Release point

His release point has been less concise than it was in ’07, especially when looking at his horizontal release point. Below is his 2007 release point. Notice how tight the plots are.

image

Now look at the 2008 release points, and see how spread out they are, especially with the horizontal aspect:

image

Reliance on the fastball

Snell is using his fastball much more this season, especially on 0-2 and 3-2 counts, possibly indicating that he is trying to use it as his “out” pitch more often. On 1-2 counts, his usage pattern seems pretty much the same, and on 2-2 he is using it less (he almost exclusively prefers to throw sliders on 2-2).

Fastball  0-2     1-2     2-2     3-2
  2007   29.31%  31.94%  32.08%  42.42%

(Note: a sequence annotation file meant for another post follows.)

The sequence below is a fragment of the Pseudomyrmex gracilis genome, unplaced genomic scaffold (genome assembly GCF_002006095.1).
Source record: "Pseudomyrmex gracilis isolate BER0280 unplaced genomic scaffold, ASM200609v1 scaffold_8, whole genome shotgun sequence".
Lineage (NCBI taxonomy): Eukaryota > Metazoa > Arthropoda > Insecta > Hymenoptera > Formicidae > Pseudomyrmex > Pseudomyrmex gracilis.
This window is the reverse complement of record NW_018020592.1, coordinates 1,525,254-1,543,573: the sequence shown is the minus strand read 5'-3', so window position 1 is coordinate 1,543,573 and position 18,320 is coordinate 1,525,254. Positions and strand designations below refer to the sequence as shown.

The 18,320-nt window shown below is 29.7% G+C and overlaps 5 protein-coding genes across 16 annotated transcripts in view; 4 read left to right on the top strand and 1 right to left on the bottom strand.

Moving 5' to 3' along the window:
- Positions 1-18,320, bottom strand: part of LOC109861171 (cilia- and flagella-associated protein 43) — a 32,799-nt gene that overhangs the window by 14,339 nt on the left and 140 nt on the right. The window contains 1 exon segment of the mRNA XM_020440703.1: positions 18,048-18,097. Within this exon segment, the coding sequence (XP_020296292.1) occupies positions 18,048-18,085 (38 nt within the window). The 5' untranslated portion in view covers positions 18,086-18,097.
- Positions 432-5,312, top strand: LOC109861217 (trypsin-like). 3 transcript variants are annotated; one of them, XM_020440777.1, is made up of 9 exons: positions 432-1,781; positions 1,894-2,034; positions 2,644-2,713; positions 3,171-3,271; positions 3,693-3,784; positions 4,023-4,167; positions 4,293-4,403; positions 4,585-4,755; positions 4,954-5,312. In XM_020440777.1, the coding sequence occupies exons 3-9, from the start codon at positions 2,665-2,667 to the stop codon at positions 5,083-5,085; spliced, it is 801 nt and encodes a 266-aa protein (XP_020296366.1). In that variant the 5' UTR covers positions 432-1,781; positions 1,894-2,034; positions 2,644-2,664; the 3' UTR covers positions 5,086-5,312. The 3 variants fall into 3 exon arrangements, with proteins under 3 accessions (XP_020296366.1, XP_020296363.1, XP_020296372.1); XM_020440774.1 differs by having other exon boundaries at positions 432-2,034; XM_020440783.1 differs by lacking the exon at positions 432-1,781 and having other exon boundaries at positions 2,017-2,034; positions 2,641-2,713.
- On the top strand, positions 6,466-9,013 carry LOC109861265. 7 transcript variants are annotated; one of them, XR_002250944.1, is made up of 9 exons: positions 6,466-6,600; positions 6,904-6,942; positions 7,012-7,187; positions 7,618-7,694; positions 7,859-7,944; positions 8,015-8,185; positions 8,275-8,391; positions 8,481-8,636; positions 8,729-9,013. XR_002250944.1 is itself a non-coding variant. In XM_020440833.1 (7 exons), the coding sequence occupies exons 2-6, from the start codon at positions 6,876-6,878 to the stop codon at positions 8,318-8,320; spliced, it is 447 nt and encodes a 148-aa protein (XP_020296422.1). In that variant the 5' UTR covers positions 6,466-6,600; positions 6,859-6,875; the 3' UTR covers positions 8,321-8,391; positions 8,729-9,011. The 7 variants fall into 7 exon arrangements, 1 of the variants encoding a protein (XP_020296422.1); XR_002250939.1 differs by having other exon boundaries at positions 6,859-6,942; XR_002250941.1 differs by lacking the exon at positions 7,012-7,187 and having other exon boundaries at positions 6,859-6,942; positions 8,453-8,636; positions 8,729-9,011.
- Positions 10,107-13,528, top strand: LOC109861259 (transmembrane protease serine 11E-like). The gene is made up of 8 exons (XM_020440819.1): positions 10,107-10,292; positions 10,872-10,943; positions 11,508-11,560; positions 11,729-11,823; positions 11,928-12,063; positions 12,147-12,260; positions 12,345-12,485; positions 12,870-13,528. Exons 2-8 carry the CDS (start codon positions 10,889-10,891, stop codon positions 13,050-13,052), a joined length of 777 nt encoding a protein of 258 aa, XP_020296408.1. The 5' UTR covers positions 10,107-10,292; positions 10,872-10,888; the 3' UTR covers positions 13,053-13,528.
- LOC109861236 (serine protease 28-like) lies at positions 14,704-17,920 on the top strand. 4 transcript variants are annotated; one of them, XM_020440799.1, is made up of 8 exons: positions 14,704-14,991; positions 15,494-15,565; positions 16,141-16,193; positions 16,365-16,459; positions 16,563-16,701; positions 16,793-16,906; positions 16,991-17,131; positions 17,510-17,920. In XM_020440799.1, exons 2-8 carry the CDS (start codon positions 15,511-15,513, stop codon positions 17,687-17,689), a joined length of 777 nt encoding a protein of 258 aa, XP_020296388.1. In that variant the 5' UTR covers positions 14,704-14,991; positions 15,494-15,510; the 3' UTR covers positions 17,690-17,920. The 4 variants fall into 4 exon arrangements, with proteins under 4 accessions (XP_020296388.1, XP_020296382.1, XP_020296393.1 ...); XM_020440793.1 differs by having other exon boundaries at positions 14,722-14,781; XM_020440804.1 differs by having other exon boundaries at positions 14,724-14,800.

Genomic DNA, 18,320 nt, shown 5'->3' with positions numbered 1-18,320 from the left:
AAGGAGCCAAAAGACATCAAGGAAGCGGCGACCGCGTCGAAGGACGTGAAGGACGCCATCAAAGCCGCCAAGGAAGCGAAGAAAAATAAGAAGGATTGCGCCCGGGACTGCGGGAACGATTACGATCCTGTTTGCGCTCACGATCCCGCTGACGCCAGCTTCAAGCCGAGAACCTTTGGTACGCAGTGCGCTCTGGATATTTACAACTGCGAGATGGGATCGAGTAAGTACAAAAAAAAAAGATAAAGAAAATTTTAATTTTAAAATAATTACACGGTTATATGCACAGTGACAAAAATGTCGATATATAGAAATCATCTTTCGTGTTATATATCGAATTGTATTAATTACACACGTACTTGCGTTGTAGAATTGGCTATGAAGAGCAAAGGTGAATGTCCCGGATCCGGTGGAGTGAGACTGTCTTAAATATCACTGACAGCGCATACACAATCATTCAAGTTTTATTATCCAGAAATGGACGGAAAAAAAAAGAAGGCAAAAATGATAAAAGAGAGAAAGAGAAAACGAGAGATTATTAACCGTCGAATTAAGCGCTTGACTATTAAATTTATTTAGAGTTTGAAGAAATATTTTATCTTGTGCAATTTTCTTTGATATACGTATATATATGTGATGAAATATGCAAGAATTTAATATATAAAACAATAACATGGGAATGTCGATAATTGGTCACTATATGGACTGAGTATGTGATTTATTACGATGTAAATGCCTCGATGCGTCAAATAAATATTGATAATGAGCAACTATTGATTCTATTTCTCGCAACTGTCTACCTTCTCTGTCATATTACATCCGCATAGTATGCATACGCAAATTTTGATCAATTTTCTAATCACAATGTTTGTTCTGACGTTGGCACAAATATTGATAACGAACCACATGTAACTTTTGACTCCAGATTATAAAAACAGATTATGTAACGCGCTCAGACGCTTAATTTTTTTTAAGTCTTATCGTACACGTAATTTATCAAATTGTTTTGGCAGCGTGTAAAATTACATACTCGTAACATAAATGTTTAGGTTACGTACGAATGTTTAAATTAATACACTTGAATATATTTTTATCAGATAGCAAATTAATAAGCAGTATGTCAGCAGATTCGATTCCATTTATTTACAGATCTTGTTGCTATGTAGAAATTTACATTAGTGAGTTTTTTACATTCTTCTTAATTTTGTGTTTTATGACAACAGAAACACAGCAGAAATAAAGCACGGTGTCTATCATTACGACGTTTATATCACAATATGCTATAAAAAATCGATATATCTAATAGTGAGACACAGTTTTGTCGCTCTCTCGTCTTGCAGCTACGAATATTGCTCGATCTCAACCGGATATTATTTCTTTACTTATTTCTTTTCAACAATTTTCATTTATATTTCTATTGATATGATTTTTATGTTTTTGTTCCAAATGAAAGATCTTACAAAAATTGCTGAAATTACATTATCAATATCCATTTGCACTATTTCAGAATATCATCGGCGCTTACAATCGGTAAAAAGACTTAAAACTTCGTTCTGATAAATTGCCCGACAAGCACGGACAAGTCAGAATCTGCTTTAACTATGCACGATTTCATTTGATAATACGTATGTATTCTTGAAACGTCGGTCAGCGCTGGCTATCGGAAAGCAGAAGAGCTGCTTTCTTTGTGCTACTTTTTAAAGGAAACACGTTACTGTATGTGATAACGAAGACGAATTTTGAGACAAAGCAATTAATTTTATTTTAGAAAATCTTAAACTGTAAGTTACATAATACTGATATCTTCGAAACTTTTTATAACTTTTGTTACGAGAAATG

2008   53.73%  31.03%  22.78%  58.00%
So, what is going on with Snell?

It is hard to say, but you could conclude that his haphazard release point is to blame. More difficult to figure out is why the release point is changing.

Typically, a pitcher lowers his release point in response to an injury—usually a shoulder or rotator cuff injury. This could be conscious or subconscious. Our bodies can develop abnormal movement patterns in response to pain or dysfunction. This could be the case with Snell, but there is no way to tell definitively. I have not seen any news of him having shoulder problems. He also has demonstrated decreased velocity with all his pitches, especially his fastball, further evidence that an injury could be present or developing.

What could all this mean?

Marcum and Snell are two entirely different pitchers. They have different injuries to the same anatomical region (right medial elbow), and their pitching presentation appears to be dissimilar, especially when comparing efficacy and approach. What I wanted to know through all of this was what, if any, commonalities exist between them that could have led to these injuries, or could have been a result of their injuries.